Communications make or break a client relationship
‘No’ means ‘No’: Choose your words carefully when talking to clients
How many of your dispatchers say something like this, “The diagnostic charge to come to your home is $X. The service technician will diagnose your problem and...”
YouTube and Google have given the average homeowner a video ability to “diagnose their own system.” When they think something is wrong with their HVAC system, they jump on YouTube or Google and try to find the answer. And, they probably will find a video with something that is like what they are experiencing. They have the diagnosis, right or wrong, and they just want someone to fix the problem because they can’t. So, you get a phone call.
If you use the words “Diagnostic charge” in your explanation, you will get the self-diagnosing customers saying something like, “I don’t need anyone to diagnose the problem. I already know what it is and I’m not paying you a diagnostic charge.” Whether they know what the problem is or not, they THINK they know and won’t pay for a “diagnostic charge.” What to say instead?
“The service call is $X. When the technician comes to your home he will give you a firm quote for the repairs in addition to the service call.” Or: “The investment you make for one of our trained technicians to come to your home is $X. After looking at your system he will give you a firm quote for the repairs in addition to the charge to come to your home.”
Either of these two statements works. They won’t get you in trouble because a client thinks he knows what is wrong with his system and doesn’t want to pay for an expert opinion. Other words to avoid:
No, can’t, won’t, and any other negative word. Saying these negative words is usually a guarantee that you will make an upset client more upset, or a mad client even madder. Always try to be positive in what is said, even if it is unpleasant news.
We all know what happens to a hot and cranky client when you say no. They get madder and even crankier. This is not how you want to have a conversation with someone who writes your paycheck. Marketing in the summer means taking care of your clients right the first time and treating upset clients with respect so that you retain them and potentially get referrals.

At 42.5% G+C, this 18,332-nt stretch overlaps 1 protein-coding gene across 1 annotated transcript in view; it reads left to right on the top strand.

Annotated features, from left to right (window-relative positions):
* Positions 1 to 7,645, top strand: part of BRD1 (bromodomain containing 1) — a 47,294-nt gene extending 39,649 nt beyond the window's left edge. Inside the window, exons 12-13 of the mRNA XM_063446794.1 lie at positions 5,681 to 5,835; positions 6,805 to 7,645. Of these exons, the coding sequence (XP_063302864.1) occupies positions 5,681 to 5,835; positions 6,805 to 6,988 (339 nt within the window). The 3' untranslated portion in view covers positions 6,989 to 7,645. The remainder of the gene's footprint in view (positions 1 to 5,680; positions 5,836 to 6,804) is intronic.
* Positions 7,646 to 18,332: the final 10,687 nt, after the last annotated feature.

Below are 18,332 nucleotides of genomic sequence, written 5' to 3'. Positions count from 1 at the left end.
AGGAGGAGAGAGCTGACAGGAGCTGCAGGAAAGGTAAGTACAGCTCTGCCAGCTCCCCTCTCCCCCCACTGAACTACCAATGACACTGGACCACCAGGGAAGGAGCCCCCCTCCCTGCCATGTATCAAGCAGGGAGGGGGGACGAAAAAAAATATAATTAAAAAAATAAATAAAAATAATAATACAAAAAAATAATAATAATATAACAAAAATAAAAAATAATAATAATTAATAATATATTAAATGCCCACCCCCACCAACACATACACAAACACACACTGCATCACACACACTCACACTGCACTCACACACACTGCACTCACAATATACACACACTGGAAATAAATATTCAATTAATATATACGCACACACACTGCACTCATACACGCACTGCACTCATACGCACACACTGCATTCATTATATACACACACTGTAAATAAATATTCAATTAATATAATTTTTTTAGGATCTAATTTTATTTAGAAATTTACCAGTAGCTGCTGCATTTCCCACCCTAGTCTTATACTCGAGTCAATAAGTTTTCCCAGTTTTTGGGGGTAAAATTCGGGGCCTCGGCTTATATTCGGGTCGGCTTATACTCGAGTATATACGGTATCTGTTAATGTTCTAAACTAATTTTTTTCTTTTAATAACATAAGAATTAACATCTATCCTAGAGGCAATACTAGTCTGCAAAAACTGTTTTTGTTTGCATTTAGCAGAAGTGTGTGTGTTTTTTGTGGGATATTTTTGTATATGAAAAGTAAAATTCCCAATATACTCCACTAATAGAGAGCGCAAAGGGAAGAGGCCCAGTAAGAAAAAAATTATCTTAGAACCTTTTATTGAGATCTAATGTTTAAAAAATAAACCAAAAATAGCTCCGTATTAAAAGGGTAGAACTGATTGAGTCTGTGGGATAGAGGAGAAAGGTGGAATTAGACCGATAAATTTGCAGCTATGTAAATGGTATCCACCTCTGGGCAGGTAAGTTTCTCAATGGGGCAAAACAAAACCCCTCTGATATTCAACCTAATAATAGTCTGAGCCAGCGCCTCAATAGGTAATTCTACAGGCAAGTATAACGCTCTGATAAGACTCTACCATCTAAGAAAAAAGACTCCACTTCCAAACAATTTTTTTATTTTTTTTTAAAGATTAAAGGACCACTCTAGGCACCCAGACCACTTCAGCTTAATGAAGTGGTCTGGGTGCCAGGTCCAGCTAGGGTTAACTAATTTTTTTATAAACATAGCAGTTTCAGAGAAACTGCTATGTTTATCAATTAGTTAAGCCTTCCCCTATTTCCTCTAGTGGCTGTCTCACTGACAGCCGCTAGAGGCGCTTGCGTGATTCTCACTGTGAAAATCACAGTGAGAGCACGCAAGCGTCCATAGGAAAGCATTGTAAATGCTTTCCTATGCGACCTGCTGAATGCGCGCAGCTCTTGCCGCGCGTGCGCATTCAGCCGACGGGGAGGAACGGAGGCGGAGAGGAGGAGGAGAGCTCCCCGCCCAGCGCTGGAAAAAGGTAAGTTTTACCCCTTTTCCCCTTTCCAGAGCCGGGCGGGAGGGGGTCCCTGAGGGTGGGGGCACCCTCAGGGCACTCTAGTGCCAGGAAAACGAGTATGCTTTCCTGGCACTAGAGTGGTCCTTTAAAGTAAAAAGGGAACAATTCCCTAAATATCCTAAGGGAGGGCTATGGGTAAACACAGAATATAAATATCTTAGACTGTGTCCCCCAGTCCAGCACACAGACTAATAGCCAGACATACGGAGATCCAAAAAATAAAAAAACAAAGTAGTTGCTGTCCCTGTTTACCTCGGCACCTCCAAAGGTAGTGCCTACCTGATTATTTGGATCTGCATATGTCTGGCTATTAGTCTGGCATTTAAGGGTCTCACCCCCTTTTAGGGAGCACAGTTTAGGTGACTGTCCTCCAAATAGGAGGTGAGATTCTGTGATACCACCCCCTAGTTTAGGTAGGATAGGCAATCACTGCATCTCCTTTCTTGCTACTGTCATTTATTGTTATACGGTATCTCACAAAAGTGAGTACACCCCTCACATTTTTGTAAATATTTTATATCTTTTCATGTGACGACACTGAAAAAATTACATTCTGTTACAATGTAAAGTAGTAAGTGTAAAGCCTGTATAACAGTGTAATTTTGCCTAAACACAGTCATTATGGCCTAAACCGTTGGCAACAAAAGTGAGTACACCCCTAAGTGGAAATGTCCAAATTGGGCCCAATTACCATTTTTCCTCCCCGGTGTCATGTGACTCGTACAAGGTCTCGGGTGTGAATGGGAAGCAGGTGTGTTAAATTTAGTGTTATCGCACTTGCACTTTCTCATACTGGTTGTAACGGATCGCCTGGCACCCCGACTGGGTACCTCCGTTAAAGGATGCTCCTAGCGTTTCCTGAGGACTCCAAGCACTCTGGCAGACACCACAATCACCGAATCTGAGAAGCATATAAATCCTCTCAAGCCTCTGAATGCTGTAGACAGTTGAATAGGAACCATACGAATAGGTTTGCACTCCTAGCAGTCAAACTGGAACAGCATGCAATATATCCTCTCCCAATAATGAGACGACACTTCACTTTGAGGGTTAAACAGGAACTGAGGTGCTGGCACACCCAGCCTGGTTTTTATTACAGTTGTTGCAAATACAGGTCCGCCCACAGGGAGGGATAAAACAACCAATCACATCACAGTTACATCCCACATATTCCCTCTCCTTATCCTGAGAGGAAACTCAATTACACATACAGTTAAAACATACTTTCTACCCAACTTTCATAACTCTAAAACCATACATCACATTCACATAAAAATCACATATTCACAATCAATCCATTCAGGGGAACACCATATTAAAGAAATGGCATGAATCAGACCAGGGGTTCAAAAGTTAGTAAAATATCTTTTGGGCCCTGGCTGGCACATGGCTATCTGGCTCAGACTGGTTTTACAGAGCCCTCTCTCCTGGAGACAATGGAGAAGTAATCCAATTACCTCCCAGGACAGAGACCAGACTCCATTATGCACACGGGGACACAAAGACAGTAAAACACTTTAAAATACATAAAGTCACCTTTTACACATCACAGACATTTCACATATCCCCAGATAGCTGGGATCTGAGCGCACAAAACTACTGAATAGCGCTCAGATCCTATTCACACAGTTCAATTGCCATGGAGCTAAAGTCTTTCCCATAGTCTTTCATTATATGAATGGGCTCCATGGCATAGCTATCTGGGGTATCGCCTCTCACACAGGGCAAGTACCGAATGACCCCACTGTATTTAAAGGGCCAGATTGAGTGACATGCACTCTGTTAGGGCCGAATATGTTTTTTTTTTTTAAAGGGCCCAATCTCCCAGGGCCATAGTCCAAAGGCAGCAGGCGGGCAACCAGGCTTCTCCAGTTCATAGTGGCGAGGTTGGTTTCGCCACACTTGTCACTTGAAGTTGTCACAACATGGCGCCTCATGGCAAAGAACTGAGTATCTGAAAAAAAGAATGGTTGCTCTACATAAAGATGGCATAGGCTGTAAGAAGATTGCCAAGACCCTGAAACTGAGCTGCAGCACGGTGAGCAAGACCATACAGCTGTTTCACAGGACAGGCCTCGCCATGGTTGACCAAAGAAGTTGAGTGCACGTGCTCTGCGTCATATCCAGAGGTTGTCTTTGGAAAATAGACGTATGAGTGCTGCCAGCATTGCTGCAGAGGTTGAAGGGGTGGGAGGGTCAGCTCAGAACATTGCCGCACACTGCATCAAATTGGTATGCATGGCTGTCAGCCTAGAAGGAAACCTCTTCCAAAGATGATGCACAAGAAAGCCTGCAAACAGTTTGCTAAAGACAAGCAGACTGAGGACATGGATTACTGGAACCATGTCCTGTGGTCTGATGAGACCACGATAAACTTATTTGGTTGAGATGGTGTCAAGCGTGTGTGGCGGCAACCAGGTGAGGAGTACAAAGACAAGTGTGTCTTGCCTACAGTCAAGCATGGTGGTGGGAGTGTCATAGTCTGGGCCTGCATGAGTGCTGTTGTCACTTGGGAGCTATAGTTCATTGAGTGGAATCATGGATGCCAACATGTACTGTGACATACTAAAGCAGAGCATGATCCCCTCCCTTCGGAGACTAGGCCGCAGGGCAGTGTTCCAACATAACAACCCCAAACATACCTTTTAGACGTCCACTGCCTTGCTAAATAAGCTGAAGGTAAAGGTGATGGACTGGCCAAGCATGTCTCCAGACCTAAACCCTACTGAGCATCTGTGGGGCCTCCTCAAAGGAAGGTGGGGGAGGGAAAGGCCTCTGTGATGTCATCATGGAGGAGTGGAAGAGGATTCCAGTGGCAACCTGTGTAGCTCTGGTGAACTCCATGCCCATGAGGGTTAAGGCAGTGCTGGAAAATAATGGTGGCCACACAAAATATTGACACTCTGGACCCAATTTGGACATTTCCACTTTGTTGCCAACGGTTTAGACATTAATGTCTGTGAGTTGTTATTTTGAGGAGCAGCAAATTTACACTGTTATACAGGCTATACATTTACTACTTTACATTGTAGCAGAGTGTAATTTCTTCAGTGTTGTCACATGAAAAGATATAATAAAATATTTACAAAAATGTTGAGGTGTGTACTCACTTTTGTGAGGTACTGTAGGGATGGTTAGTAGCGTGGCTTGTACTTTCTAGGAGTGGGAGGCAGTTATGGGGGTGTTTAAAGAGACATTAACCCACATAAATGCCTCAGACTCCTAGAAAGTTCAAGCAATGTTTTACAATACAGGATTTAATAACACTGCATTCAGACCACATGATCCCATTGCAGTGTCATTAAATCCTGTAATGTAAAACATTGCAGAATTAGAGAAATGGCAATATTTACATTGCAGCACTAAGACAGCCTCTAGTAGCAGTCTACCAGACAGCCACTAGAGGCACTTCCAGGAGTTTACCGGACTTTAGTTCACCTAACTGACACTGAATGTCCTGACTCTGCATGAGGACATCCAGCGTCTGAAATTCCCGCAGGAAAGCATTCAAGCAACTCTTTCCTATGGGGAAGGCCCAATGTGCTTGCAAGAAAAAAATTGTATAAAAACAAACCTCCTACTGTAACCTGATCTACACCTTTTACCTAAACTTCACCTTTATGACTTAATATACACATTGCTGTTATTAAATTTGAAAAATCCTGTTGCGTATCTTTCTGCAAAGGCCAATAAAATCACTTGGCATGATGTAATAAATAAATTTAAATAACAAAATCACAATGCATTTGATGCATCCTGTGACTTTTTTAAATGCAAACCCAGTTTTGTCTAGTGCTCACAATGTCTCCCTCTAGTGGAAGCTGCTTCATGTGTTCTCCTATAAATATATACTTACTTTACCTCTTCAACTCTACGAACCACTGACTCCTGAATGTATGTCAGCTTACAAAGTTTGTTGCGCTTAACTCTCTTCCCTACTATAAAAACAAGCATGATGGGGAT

Warning for busy summers: Your office staff can get grouchy too! This is the time of year that they are bearing the brunt of being the messenger. With full schedules, telling a hot, cranky client that you can’t get to her home or office immediately is difficult to do when every call is like that.
How to say ‘no’ without saying ‘no’
If your first available appointment is two or three days out, the best way to say it is: “Our first available appointment is ___________. Or we have one at _________. (A later date and time). Or, if you can approve overtime charges I can send our on call technician tonight. Which would you prefer?”
If the client says that is unacceptable, then you simply apologize and say that this is the first appointment available. However, you will place the client on a waiting list in case there is a cancellation. This does two things. First, it tells the client that you will try to “fit her in” and second, it subtly lets the client know not to cancel the appointment because it will be filled and she will have to wait even longer.
If it is a potential client who has never used your company before, she may schedule the first available appointment and call other companies to try to find one that can come sooner. In busy times most companies are usually booked a day or more out and she may not find a company that can come sooner. However, if she finds a company who can come sooner, usually she will not cancel your appointment. Your technician shows up and no one is home or she turns him away. This is why it is imperative to call before you go to a client’s home.
Changing how you talk with a client may take some practice. However, once you use it, you will find that the initial client call will go more smoothly.